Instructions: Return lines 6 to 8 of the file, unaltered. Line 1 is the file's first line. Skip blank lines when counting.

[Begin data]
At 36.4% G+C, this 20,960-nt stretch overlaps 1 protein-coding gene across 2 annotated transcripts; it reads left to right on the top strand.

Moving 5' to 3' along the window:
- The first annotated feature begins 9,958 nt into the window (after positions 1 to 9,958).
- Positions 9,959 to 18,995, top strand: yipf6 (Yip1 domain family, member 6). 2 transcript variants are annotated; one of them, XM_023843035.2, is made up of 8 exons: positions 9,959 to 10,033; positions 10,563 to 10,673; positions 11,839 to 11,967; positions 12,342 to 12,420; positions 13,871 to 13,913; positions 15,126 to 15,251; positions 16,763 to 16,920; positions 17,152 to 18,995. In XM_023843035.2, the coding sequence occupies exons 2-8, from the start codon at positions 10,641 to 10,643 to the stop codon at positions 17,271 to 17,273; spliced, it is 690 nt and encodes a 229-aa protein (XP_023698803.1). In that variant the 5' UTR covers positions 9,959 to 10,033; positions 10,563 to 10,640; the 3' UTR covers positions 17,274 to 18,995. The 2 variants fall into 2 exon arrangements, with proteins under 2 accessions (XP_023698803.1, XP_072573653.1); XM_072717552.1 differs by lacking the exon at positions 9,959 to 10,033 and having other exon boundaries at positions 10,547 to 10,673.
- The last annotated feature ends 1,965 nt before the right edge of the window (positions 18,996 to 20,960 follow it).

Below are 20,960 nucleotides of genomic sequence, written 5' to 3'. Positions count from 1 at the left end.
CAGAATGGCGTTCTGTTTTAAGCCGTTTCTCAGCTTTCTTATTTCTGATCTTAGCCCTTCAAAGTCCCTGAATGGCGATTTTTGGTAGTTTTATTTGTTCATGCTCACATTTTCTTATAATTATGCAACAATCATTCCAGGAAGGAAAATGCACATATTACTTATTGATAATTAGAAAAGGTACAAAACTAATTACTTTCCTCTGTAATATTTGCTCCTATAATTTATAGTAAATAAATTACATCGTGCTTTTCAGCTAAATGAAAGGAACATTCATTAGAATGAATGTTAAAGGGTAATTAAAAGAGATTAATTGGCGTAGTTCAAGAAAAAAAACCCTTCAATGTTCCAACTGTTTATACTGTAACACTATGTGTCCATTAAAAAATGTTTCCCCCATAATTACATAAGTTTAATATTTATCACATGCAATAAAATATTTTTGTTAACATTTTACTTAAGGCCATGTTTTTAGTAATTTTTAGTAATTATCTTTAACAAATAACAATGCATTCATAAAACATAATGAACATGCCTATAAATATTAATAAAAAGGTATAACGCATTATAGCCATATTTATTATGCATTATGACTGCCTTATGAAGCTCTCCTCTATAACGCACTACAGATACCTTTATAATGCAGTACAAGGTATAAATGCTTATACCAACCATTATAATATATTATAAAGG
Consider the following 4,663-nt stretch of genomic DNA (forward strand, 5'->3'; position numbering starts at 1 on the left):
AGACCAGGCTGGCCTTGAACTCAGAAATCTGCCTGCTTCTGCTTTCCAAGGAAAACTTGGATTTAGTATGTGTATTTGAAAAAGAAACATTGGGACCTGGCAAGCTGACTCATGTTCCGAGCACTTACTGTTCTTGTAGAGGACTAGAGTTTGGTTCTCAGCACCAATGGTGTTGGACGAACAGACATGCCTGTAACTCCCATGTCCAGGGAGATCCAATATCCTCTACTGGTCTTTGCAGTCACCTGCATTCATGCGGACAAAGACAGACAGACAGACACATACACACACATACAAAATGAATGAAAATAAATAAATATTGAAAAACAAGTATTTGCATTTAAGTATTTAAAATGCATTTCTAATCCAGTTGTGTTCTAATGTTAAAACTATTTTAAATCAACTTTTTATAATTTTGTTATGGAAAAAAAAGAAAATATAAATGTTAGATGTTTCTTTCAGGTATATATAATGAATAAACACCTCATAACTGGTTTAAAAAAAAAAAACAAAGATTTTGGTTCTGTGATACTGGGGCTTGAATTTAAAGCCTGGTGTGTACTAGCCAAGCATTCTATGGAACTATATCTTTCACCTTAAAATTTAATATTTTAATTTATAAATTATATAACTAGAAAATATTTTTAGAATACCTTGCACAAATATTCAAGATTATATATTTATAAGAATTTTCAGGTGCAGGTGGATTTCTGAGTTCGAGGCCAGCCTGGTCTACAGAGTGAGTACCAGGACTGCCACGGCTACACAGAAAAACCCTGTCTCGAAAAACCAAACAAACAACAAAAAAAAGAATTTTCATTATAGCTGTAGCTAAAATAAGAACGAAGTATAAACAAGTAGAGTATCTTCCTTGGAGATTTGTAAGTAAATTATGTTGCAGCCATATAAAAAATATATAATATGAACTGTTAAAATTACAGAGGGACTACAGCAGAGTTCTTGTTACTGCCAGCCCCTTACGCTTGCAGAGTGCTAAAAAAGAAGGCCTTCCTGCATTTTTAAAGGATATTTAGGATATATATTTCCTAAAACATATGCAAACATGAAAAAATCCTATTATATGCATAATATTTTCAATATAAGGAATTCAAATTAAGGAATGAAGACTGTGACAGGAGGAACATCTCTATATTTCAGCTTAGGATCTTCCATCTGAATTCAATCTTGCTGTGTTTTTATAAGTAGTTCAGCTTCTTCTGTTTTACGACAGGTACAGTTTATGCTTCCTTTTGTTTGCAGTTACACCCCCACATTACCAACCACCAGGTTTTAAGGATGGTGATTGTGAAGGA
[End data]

Below are 20,960 nucleotides of genomic sequence, written 5' to 3'. Positions count from 1 at the left end.
CAGAATGGCGTTCTGTTTTAAGCCGTTTCTCAGCTTTCTTATTTCTGATCTTAGCCCTTCAAAGTCCCTGAATGGCGATTTTTGGTAGTTTTATTTGTTCATGCTCACATTTTCTTATAATTATGCAACAATCATTCCAGGAAGGAAAATGCACATATTACTTATTGATAATTAGAAAAGGTACAAAACTAATTACTTTCCTCTGTAATATTTGCTCCTATAATTTATAGTAAATAAATTACATCGTGCTTTTCAGCTAAATGAAAGGAACATTCATTAGAATGAATGTTAAAGGGTAATTAAAAGAGATTAATTGGCGTAGTTCAAGAAAAAAAACCCTTCAATGTTCCAACTGTTTATACTGTAACACTATGTGTCCATTAAAAAATGTTTCCCCCATAATTACATAAGTTTAATATTTATCACATGCAATAAAATATTTTTGTTAACATTTTACTTAAGGCCATGTTTTTAGTAATTTTTAGTAATTATCTTTAACAAATAACAATGCATTCATAAAACATAATGAACATGCCTATAAATATTAATAAAAAGGTATAACGCATTATAGCCATATTTATTATGCATTATGACTGCCTTATGAAGCTCTCCTCTATAACGCACTACAGATACCTTTATAATGCAGTACAAGGTATAAATGCTTATACCAACCATTATAATATATTATAAAGG
Consider the following 4,663-nt stretch of genomic DNA (forward strand, 5'->3'; position numbering starts at 1 on the left):